Dallas Defense Not All Statistics Say It Is

Dallas Morning News columnist Jean-Jacques Taylor talks about the real numbers behind the Cowboys' high defensive ranking.


Column by JEAN-JACQUES TAYLOR / The Dallas Morning News | Jean-Jacques Taylor

IRVING – Mr. Fix It's defense has been rather ordinary this season.

It's pretty good at some things, but it's not great at anything, which is a problem.

Wade Phillips' defense was supposed to be so much more. It was supposed to dominate this season, especially after it posted consecutive shutouts to end the 2009 regular season and finished second in the league in points allowed.

After all, virtually all of its star players – DeMarcus Ware , Anthony Spencer, Jay Ratliff and Mike Jenkins – were in their athletic prime. So were most of their really good players such as Bradie James, Terence Newman and Marcus Spears.

The numbers say the Cowboys are fourth in the NFL in defense.

Who cares?

That's based solely on yards allowed, a silly way to determine defensive efficiency. Although Dallas allows only 281.4 yards per game, it's giving up an average of 22.2 points. Some of that, however, can be blamed on the offense and special teams.

Bottom line: Mr. Fix It's unit doesn't do many of the things dominant defenses do.

It doesn't stop the run on first down, forcing teams into long-yardage situations on second and third down. The Cowboys yield 5.0 yards per carry on first down, good for 24th in the NFL.

It doesn't sack the quarterback nearly as much as Mr. Fix It would lead you to believe. The Cowboys' 12 sacks tie them with Atlanta, San Francisco and Oakland for 13th in the NFL.

It doesn't create negative plays – runs and passes for negative yardage and sacks. That total of 30 ranks 13th, while the New York Giants, Monday's opponent, lead the league with 45.

And we all know this defense doesn't force turnovers.

Dominant defenses such as the Jets, Ravens and Steelers change the tenor of a game.

The Giants won a championship a few years ago because its defensive line dominated every playoff game, especially in the Super Bowl when New England quarterback Tom Brady spent much of the time avoiding New York's defensive linemen.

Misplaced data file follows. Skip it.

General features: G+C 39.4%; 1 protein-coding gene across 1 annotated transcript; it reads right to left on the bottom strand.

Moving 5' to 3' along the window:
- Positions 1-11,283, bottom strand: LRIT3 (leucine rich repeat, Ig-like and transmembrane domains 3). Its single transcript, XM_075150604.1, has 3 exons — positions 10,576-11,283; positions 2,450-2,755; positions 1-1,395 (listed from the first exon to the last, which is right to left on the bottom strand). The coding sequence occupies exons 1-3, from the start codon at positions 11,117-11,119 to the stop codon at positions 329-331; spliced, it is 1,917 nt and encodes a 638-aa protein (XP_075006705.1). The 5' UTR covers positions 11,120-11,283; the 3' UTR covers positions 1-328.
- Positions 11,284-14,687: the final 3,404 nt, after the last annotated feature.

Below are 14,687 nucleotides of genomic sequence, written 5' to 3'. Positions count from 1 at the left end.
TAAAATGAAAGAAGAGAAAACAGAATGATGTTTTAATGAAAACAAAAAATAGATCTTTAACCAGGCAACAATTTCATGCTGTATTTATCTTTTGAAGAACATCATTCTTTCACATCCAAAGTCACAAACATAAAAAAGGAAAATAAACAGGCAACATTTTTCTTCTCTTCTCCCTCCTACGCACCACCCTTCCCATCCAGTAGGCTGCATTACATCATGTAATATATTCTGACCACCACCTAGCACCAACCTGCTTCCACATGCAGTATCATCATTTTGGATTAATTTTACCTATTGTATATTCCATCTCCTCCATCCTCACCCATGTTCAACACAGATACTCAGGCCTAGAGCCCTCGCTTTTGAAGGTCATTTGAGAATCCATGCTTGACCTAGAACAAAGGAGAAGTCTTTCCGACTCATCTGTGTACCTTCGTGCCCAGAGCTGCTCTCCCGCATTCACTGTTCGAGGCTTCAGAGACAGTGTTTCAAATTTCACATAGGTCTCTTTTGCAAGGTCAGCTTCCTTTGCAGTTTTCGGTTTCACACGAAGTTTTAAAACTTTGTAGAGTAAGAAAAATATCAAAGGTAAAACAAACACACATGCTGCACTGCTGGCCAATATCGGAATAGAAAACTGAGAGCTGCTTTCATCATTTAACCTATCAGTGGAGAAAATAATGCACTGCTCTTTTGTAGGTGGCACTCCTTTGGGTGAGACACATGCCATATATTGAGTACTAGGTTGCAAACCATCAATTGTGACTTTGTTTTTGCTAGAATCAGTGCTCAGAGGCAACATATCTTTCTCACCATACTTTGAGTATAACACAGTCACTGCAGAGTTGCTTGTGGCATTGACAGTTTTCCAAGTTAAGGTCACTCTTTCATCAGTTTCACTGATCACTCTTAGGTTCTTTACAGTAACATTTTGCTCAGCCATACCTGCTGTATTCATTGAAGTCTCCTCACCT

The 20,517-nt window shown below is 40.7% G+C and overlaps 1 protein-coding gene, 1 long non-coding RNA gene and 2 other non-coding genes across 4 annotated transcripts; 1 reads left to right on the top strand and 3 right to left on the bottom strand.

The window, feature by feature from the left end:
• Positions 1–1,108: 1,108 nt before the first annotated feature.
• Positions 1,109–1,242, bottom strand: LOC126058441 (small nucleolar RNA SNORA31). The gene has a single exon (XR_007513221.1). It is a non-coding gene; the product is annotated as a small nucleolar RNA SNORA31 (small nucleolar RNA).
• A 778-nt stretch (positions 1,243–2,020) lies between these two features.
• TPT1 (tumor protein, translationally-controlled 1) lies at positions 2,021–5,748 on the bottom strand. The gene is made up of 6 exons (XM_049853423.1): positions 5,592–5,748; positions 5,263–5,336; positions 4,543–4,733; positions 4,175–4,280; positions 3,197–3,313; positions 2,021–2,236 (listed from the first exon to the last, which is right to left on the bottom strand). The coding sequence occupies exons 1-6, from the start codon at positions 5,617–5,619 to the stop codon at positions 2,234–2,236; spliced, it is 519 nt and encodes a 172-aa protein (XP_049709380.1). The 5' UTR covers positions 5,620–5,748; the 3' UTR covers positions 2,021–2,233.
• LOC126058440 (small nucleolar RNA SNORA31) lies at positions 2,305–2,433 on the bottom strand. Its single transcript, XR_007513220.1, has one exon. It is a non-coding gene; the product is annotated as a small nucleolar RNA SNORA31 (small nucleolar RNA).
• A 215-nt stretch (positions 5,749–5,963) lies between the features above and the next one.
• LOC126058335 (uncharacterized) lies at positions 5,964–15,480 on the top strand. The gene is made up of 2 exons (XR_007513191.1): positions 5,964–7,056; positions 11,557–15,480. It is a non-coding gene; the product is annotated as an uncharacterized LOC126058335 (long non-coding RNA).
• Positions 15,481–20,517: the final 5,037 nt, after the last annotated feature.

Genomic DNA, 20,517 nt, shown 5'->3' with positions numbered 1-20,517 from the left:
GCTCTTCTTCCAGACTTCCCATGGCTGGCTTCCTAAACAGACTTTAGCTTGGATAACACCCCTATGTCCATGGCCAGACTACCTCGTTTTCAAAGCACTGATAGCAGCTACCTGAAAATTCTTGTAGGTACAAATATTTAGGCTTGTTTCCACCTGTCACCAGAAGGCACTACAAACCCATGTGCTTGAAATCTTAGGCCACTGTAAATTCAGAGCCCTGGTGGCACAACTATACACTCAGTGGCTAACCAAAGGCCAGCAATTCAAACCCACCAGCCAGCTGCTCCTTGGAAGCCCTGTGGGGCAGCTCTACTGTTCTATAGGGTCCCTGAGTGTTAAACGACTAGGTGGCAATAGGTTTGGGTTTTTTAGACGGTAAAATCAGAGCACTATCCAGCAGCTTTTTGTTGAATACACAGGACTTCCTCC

These Cowboys have intercepted only two passes this season. Only winless Buffalo has fewer.

These Cowboys have forced only four turnovers, tying them with Buffalo for fewest in the league.

One reason the Cowboys rank third in total offense (400.0) and 17th in points (20.4) is because the defense rarely gives them a short field by getting a turnover.

Mr. Fix It would have you believe a punt is as good as a turnover, especially if it's at the conclusion of a three-and-out.

Not true.

Turnovers affect the game's emotion.

They excite the players on the sideline, rev up the crowd if the game is at Cowboys Stadium and shut up the fans if it's on the road.

Teams can ride the momentum of turnovers to victories. Why do you think coaches put such emphasis on it every week?

Hey, the Cowboys are 1-0 when they have the edge in turnovers and 0-4 when they don't. Against Minnesota, an interception set up the Vikings' game-winning field goal.

Teams are 20-2 this season when they score a defensive touchdown.

None of this is a coincidence.

Mr. Fix It's scheme is designed to create big plays on defense because he puts players in position to make plays within the confines of the scheme. Since Jenkins likes being physical, he plays a lot of bump-and-run. Newman prefers to play off the receiver, so he does.

Ware, Jenkins, Spencer, Newman and Ratliff are supposed to be the primary playmakers on this defense.

They haven't created enough havoc. Newman has a fumble recovery and Jenkins has an interception.

Phillips' most attractive asset as a head coach is Mr. Fix It's expertise.

If the Cowboys' defense is going to be just ordinary, then what's the point of having Mr. Fix It around?

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